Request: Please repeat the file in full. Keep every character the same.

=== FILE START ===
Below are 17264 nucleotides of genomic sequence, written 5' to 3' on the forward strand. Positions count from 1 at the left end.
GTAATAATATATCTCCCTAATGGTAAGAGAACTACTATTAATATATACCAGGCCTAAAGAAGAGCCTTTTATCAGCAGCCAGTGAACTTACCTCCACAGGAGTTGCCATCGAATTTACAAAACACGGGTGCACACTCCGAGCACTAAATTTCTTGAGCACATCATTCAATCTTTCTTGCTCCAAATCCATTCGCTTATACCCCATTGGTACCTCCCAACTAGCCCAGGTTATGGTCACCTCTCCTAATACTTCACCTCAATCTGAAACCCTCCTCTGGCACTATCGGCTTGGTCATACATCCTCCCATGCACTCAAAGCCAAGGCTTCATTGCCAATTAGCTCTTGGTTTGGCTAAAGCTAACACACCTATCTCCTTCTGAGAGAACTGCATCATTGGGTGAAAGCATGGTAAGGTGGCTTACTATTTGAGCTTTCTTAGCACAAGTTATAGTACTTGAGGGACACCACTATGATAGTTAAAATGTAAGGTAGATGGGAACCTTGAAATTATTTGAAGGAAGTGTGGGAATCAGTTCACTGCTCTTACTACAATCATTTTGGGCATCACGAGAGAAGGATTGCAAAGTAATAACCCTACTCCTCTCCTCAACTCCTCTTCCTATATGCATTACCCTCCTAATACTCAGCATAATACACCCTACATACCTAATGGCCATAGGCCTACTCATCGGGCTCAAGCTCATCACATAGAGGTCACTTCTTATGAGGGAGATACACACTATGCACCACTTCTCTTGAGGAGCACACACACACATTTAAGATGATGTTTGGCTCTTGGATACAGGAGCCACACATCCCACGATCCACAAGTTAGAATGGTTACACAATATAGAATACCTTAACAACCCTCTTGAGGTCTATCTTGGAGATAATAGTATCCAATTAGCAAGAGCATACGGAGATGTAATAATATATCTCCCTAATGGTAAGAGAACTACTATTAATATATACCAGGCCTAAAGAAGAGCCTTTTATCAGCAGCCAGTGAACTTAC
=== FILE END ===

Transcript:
Below are 17264 nucleotides of genomic sequence, written 5' to 3' on the forward strand. Positions count from 1 at the left end.
GTAATAATATATCTCCCTAATGGTAAGAGAACTACTATTAATATATACCAGGCCTAAAGAAGAGCCTTTTATCAGCAGCCAGTGAACTTACCTCCACAGGAGTTGCCATCGAATTTACAAAACACGGGTGCACACTCCGAGCACTAAATTTCTTGAGCACATCATTCAATCTTTCTTGCTCCAAATCCATTCGCTTATACCCCATTGGTACCTCCCAACTAGCCCAGGTTATGGTCACCTCTCCTAATACTTCACCTCAATCTGAAACCCTCCTCTGGCACTATCGGCTTGGTCATACATCCTCCCATGCACTCAAAGCCAAGGCTTCATTGCCAATTAGCTCTTGGTTTGGCTAAAGCTAACACACCTATCTCCTTCTGAGAGAACTGCATCATTGGGTGAAAGCATGGTAAGGTGGCTTACTATTTGAGCTTTCTTAGCACAAGTTATAGTACTTGAGGGACACCACTATGATAGTTAAAATGTAAGGTAGATGGGAACCTTGAAATTATTTGAAGGAAGTGTGGGAATCAGTTCACTGCTCTTACTACAATCATTTTGGGCATCACGAGAGAAGGATTGCAAAGTAATAACCCTACTCCTCTCCTCAACTCCTCTTCCTATATGCATTACCCTCCTAATACTCAGCATAATACACCCTACATACCTAATGGCCATAGGCCTACTCATCGGGCTCAAGCTCATCACATAGAGGTCACTTCTTATGAGGGAGATACACACTATGCACCACTTCTCTTGAGGAGCACACACACACATTTAAGATGATGTTTGGCTCTTGGATACAGGAGCCACACATCCCACGATCCACAAGTTAGAATGGTTACACAATATAGAATACCTTAACAACCCTCTTGAGGTCTATCTTGGAGATAATAGTATCCAATTAGCAAGAGCATACGGAGATGTAATAATATATCTCCCTAATGGTAAGAGAACTACTATTAATATATACCAGGCCTAAAGAAGAGCCTTTTATCAGCAGCCAGTGAACTTAC